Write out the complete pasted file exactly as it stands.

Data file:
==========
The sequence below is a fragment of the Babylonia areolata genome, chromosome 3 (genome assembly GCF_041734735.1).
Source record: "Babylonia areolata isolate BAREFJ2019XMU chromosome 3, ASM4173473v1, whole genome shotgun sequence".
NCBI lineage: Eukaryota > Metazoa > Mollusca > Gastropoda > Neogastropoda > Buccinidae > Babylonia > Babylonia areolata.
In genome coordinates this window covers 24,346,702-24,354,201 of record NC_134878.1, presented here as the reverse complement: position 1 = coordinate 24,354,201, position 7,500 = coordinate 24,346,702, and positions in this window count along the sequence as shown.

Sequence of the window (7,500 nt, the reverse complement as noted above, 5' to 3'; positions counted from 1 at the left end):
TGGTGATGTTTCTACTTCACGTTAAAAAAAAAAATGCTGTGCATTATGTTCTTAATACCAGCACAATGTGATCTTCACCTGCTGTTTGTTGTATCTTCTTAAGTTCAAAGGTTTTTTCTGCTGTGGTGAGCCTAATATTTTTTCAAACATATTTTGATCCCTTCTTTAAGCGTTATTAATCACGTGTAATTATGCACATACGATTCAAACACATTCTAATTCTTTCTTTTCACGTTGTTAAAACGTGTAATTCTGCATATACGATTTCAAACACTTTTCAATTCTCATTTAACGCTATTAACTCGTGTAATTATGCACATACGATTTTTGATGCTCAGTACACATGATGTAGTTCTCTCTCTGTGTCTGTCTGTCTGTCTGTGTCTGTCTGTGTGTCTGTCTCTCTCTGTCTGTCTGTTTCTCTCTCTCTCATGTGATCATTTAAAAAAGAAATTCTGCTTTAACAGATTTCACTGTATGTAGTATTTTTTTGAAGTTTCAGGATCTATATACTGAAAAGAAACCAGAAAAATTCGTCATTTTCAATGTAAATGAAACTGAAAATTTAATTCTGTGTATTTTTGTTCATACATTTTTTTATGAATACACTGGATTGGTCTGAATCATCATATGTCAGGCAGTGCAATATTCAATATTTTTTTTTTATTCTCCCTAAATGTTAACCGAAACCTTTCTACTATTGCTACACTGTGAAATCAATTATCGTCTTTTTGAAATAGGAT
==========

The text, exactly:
The sequence below is a fragment of the Babylonia areolata genome, chromosome 3 (genome assembly GCF_041734735.1).
Source record: "Babylonia areolata isolate BAREFJ2019XMU chromosome 3, ASM4173473v1, whole genome shotgun sequence".
NCBI lineage: Eukaryota > Metazoa > Mollusca > Gastropoda > Neogastropoda > Buccinidae > Babylonia > Babylonia areolata.
In genome coordinates this window covers 24,346,702-24,354,201 of record NC_134878.1, presented here as the reverse complement: position 1 = coordinate 24,354,201, position 7,500 = coordinate 24,346,702, and positions in this window count along the sequence as shown.

Sequence of the window (7,500 nt, the reverse complement as noted above, 5' to 3'; positions counted from 1 at the left end):
TGGTGATGTTTCTACTTCACGTTAAAAAAAAAAATGCTGTGCATTATGTTCTTAATACCAGCACAATGTGATCTTCACCTGCTGTTTGTTGTATCTTCTTAAGTTCAAAGGTTTTTTCTGCTGTGGTGAGCCTAATATTTTTTCAAACATATTTTGATCCCTTCTTTAAGCGTTATTAATCACGTGTAATTATGCACATACGATTCAAACACATTCTAATTCTTTCTTTTCACGTTGTTAAAACGTGTAATTCTGCATATACGATTTCAAACACTTTTCAATTCTCATTTAACGCTATTAACTCGTGTAATTATGCACATACGATTTTTGATGCTCAGTACACATGATGTAGTTCTCTCTCTGTGTCTGTCTGTCTGTCTGTGTCTGTCTGTGTGTCTGTCTCTCTCTGTCTGTCTGTTTCTCTCTCTCTCATGTGATCATTTAAAAAAGAAATTCTGCTTTAACAGATTTCACTGTATGTAGTATTTTTTTGAAGTTTCAGGATCTATATACTGAAAAGAAACCAGAAAAATTCGTCATTTTCAATGTAAATGAAACTGAAAATTTAATTCTGTGTATTTTTGTTCATACATTTTTTTATGAATACACTGGATTGGTCTGAATCATCATATGTCAGGCAGTGCAATATTCAATATTTTTTTTTTATTCTCCCTAAATGTTAACCGAAACCTTTCTACTATTGCTACACTGTGAAATCAATTATCGTCTTTTTGAAATAGGAT